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In late 2012, the Federal Trade Commission (FTC) released revisions to the “Green Guides,” the first since 1998. These recommended guidelines are designed to help ensure that marketing claims about the environmental attributes of products and packaging are truthful and non-deceptive.
This latest set of revisions, developed after input from thousands of stakeholders, is largely in response to the “green” marketing declarations that have ballooned in the past several years as consumers have become more attentive to the impact products and packaging have on the environment.
Recycled Content Claims
Most of the FTC changes focus on cautions regarding making broad, unqualified claims about “eco-friendliness,” the basis for most of the greenwashing. But some revisions also provide new guidance concerning recyclability, degradability and recycled content.
Unlike other types of packaging, recycled glass can be substituted for up to 70% or more of raw materials. Glass container manufacturers continue to work toward the goal of achieving 50% recycled content in the manufacture of all new glass bottles. When the Glass Packaging Institute (GPI) submitted its comments, therefore, we requested that the FTC continue to provide a clear threshold for making recycled content claims.
While the new guidance doesn’t specifically tie the amount of recycled content to marketing claims, it does recommend that marketers make recycled content claims only for materials that have been recovered during the manufacturing process or after consumer use, and that the claim is qualified on the package with the percent that is “made from recycled material.”
When it comes to claims that a package is “recyclable,” the GPI recommended that any new guidance clarify the difference between packages that are truly recyclable and those that claim to be recyclable but cannot be remade into their original forms. This type of packaging is actually downcycled and eventually ends up in a landfill.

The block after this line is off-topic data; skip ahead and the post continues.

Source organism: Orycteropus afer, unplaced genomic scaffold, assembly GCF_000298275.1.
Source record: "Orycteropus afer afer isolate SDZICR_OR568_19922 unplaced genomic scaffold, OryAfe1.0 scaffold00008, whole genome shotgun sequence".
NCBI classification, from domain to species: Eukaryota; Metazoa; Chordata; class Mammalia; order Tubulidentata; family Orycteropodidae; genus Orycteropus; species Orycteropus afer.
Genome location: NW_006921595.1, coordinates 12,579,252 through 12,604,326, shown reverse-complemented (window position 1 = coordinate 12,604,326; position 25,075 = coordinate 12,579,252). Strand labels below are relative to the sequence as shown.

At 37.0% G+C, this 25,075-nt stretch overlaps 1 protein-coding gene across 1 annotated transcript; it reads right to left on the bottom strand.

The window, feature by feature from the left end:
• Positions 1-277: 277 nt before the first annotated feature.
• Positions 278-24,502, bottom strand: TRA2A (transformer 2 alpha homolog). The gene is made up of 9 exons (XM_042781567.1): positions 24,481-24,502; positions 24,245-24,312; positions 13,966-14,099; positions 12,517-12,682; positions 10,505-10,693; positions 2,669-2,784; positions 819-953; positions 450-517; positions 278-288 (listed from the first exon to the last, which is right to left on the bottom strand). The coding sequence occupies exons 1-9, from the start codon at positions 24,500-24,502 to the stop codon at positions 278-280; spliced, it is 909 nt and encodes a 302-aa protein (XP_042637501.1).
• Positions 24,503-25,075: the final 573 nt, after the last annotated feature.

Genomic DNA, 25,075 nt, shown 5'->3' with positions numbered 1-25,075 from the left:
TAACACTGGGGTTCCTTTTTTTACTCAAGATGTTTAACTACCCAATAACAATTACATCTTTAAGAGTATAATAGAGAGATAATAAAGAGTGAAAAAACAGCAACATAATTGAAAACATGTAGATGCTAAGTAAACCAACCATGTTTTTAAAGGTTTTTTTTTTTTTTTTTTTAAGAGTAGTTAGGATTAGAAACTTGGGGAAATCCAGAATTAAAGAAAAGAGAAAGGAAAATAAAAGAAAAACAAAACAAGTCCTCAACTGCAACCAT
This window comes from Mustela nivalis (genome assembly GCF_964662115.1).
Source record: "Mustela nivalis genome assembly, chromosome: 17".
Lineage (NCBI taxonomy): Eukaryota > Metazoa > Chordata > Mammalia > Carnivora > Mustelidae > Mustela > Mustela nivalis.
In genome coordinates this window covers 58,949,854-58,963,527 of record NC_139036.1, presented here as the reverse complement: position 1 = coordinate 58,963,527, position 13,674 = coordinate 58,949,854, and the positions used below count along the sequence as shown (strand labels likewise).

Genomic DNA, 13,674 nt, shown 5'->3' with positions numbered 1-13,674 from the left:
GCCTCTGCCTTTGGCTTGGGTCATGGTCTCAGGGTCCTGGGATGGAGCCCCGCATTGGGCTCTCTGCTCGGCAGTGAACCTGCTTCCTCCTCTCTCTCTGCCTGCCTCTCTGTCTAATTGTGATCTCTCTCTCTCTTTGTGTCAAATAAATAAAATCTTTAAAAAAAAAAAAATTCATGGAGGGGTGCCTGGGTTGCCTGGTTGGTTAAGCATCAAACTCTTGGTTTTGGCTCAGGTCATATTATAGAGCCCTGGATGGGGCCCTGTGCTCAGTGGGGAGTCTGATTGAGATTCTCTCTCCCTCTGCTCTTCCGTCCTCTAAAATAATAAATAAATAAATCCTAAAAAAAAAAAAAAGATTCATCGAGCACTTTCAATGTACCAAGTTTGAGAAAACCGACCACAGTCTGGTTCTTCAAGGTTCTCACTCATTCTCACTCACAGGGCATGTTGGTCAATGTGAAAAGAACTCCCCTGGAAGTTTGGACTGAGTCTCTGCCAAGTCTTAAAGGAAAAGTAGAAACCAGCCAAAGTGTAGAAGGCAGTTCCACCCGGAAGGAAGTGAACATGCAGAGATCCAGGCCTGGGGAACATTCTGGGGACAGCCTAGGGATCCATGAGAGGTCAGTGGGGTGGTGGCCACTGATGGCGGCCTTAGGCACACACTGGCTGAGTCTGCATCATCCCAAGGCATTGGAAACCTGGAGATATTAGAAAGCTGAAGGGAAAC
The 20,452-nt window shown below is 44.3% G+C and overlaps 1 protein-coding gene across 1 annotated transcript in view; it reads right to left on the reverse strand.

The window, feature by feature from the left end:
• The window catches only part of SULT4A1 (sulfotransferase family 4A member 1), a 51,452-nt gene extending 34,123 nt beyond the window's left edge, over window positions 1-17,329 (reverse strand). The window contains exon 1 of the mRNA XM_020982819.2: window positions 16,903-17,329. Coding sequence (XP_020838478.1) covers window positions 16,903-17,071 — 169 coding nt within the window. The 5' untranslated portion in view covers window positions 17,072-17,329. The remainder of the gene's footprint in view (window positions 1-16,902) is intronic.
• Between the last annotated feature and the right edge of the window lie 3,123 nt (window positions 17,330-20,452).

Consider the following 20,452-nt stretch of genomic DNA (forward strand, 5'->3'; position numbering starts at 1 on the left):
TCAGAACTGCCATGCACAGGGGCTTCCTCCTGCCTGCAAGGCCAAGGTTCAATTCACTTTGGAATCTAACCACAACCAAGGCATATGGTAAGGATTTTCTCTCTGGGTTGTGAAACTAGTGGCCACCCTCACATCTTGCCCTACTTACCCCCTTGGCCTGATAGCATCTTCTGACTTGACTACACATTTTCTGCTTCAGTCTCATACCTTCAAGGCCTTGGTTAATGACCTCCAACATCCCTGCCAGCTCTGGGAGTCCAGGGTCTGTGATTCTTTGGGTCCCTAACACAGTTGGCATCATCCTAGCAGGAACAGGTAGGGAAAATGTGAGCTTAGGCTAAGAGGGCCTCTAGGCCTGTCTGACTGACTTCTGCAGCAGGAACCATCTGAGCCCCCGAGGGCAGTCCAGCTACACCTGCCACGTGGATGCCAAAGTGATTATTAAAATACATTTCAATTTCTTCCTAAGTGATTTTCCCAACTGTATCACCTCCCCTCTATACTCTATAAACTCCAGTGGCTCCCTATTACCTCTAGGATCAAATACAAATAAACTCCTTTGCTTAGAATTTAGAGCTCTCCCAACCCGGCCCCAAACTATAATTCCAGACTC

Glass packaging, on the other hand, can be recycled endlessly back into new glass containers. The latest revisions, however, only address recyclable claims based on “access.” That is, marketers should qualify recyclable claims for a package when recycling facilities are not available to at least 60% of the consumers or communities where a product is sold.
Fortunately, glass bottles can generally be recycled with ease across the U.S. in local curbside recycling and drop-off programs, as well as in deposit programs in 10 states. Over 80 recycled glass processors are located in 35 states to help process recycled glass containers and make them available for purchase by manufacturers for production in new glass bottles and jars.
More Help for Consumers
To help both marketers and consumers navigate new guidance on claims regarding recyclability, the Sustainable Packaging Coalition created How2Recycle (www.how2recycle.info), a system of harmonized labeling on packages that shows consumers whether a package can be widely recycled or has only limited options for recycling, as well as how to recycle it. Several large consumer packaged goods (CPG) brands have begun to use the labels.
How2Recycle has also created a reference guide showing the recyclability of various packaging. Consistent with FTC recommendations, glass bottles and jars are considered “widely recyclable” because at least 60% of the U.S. population can recycle glass containers at either curbside or drop-off locations.
With new FTC guidance and attempts to provide more clarity to consumers about package recycling, glass container manufacturers hope that more consumers who are choosing glass containers will also choose to recycle them.
Any views or opinions expressed in this column are those of the author and do not represent those of Ceramic Industry, its staff, Editorial Advisory Board or BNP Media.